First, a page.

Mikulski Requests Study Into Firefighter Cancer Rates - Southern Maryland Headline News

Mikulski Requests Study Into Firefighter Cancer Rates


WASHINGTON, D.C. - Following up on what she called a disappointing response from the Bush Administration, Senator Barbara A. Mikulski (D-Md.) today called on John Howard, Director of the National Institute for Occupational Safety and Health, to commence a study on the risk of cancer among firefighters. Senator Mikulski sent a similar request to Health and Human Services Secretary Michael O. Leavitt in January 2006, after a Johns Hopkins University study focused on Anne Arundel County firefighters yielded inconclusive results.

"Supporting our first responders is about more than turn-out gear and fire trucks. That is why this research is so important - it could potentially save lives," wrote Senator Mikulski. "Firefighters and their families already understand the hazards of being on the job. I believe they have the right to know the potential health hazards of simply reporting for duty."

The text of the letter is below:

John Howard, M.D., M.P.H., J.D., LL.M.
Director, National Institute for Occupational Safety and Health
Hubert H. Humphrey Bldg.
200 Independence Ave., SW
Room 715H
Washington, DC 20201

Dear Dr. Howard:

I am writing to urge you to conduct a study on the risk of cancer faced by firefighters.

On January 26, 2006 I sent a letter to Secretary Leavitt of the Department of Health and Human Services regarding this issue. I was disappointed with the Administration's response. However, I understand that the National Institute for Occupational Safety and Health is the primary federal agency responsible for conducting research and making recommendations for the prevention of work-related illness and injury. My constituents have a right to be heard. I look forward to working with you on this important matter.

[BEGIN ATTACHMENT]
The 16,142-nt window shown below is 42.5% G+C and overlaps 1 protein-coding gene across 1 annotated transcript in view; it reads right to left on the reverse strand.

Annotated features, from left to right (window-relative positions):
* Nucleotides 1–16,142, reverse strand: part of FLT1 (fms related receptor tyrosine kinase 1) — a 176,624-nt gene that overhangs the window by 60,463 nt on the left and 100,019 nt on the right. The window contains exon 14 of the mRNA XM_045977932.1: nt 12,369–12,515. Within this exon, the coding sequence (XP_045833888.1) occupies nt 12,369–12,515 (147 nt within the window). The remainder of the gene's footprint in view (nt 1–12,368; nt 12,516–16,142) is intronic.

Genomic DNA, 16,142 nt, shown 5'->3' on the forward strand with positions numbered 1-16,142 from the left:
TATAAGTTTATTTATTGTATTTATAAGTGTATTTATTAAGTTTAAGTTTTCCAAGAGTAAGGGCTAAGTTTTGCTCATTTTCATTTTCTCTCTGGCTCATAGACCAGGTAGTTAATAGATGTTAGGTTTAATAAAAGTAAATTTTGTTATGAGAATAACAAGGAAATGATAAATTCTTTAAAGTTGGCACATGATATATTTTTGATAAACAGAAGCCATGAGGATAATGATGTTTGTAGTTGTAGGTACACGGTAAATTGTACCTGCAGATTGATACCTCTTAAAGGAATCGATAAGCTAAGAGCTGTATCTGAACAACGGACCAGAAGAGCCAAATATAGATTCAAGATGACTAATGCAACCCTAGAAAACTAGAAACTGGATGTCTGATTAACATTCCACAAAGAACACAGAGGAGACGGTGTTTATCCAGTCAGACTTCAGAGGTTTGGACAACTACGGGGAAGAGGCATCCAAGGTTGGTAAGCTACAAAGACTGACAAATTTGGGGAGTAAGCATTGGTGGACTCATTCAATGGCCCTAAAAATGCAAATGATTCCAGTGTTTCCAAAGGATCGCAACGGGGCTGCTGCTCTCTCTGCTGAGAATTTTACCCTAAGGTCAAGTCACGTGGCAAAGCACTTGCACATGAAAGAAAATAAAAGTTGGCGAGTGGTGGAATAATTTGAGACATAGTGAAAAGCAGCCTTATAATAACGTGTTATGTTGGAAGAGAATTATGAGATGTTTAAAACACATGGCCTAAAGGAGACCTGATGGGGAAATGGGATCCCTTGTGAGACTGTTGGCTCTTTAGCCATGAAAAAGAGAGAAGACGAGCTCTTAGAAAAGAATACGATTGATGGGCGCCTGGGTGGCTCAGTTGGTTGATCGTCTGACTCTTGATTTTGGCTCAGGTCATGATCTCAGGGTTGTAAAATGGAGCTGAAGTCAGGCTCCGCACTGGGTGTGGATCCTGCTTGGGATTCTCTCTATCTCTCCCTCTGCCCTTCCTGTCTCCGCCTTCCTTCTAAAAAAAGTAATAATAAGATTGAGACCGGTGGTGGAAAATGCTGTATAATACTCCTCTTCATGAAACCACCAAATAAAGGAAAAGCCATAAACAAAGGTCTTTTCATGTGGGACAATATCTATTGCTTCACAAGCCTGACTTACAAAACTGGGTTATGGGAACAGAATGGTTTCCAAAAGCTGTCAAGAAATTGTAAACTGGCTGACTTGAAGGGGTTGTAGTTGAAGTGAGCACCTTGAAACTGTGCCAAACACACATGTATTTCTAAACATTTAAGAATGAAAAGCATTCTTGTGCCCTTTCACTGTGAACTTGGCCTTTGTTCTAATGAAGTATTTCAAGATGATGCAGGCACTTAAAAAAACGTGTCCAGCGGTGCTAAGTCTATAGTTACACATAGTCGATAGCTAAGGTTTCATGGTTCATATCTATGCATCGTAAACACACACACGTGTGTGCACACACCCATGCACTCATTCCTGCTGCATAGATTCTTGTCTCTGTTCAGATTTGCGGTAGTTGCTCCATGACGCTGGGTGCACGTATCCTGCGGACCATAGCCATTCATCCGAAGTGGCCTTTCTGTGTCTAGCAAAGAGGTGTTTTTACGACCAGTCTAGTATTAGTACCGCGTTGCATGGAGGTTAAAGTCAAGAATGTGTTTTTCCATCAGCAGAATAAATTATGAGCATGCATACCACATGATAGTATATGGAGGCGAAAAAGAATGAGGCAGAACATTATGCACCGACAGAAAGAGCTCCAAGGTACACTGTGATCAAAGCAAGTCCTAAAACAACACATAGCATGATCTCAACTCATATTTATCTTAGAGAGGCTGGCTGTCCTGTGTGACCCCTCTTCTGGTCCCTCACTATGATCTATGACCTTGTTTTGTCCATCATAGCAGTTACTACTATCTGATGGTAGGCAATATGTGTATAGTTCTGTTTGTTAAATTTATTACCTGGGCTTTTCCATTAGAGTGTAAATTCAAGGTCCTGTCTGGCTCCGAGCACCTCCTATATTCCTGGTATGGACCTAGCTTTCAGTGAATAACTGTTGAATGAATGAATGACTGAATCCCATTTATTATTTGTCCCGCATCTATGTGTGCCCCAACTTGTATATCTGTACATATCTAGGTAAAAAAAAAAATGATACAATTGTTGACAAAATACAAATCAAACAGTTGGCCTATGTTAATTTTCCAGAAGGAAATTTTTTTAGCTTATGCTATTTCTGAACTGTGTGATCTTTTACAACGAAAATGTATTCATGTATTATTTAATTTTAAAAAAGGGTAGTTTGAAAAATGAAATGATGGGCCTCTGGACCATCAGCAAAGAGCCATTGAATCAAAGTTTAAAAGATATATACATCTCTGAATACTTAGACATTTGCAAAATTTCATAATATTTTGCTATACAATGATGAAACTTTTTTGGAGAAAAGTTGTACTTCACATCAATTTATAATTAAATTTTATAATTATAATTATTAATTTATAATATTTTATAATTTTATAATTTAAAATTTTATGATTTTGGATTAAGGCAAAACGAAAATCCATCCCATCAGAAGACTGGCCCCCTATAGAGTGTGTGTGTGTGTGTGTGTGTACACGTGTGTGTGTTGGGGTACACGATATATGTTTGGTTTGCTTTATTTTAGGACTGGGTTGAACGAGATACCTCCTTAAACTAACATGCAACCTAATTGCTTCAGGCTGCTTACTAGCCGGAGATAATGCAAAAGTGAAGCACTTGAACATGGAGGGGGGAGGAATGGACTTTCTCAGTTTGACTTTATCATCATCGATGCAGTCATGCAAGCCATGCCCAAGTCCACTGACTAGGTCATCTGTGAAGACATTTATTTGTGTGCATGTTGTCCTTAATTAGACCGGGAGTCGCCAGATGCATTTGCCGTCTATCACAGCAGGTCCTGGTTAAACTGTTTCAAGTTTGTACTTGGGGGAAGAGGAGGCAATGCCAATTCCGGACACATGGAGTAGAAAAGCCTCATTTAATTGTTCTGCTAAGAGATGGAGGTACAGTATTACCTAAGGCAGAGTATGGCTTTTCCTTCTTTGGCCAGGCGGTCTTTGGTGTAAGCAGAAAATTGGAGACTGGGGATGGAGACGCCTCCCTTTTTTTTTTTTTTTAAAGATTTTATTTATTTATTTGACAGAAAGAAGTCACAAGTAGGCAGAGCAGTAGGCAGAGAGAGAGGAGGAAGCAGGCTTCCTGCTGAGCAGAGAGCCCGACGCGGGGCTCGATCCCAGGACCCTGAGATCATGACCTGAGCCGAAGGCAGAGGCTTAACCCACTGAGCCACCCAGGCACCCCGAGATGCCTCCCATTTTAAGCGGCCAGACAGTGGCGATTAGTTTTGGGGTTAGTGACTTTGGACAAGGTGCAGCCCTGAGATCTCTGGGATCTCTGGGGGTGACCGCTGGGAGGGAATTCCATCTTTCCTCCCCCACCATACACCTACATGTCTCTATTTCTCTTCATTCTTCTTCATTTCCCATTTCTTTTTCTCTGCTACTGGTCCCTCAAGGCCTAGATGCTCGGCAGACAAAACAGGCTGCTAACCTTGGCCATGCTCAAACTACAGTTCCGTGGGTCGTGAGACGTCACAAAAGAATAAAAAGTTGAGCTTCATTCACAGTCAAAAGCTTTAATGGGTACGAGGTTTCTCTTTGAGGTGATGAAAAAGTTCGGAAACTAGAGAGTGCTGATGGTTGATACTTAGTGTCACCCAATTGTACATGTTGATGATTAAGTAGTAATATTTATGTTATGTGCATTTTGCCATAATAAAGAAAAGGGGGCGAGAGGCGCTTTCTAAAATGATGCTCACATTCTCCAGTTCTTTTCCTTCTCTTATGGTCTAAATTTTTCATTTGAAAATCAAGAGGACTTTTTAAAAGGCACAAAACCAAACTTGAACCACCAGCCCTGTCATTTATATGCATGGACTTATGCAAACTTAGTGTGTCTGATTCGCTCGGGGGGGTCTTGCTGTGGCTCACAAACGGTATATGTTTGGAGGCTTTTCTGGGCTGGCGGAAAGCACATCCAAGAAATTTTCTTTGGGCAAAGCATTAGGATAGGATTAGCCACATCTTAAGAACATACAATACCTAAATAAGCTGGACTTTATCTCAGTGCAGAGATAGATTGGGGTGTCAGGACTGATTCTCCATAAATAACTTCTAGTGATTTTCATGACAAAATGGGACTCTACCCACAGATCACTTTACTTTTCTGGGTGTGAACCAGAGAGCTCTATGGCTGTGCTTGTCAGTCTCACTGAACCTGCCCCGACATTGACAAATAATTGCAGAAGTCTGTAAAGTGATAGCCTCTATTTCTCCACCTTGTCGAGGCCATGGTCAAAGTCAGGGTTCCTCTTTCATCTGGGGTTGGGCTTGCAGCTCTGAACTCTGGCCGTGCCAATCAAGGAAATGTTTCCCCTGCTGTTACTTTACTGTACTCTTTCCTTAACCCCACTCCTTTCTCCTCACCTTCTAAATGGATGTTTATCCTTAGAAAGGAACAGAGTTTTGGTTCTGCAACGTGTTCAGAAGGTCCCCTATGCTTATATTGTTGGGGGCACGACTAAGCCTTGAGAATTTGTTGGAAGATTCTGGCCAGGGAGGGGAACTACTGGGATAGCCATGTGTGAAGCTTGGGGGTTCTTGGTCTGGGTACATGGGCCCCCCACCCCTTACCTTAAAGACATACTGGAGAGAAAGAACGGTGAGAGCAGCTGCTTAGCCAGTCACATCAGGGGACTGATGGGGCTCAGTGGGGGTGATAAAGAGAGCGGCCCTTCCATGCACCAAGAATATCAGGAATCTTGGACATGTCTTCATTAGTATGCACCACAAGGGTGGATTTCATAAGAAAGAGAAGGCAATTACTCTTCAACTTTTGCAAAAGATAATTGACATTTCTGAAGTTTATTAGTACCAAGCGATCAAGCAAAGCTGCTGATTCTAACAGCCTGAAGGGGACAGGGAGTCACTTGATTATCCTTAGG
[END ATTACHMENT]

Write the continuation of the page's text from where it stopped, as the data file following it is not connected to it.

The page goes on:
In 2004, the Johns Hopkins School of Public Health conducted a study to determine if identified cancer clusters among firefighters in Anne Arundel County, Maryland could have been caused by carcinogenic compounds they were exposed to during training exercises. The study concluded that compared to the general public, firefighters with greater exposure to fires have higher risks of cancer. However, they were unable to identify the specific risk firefighters may have for cancer and other diseases. Additional research, including a formal epidemiological study, was recommended. This may not be limited to Maryland firefighters. Additional research into this important issue could potentially save lives.

There are over one million firefighters in the United States, of which 750,000 are volunteers. These brave men and women are our true heroes. Every day they make personal sacrifices to save lives, save homes, and save communities. Over the years I have worked tirelessly to get our firefighters the equipment they need to do their job safer and smarter. But supporting our first responders is about more than turn-out gear and fire trucks. That is why this research is so important. Firefighters and their families already understand the hazards of being on the job, whether it is rushing into a burning building or responding to a chemical spill. I believe they have the right to know the potential health hazards of simply reporting for duty.

I look forward to working with you to ensure that our firefighters are protected. We need to do all we can to protect our first responders, so they can protect us. Thank you for your attention to this important matter.

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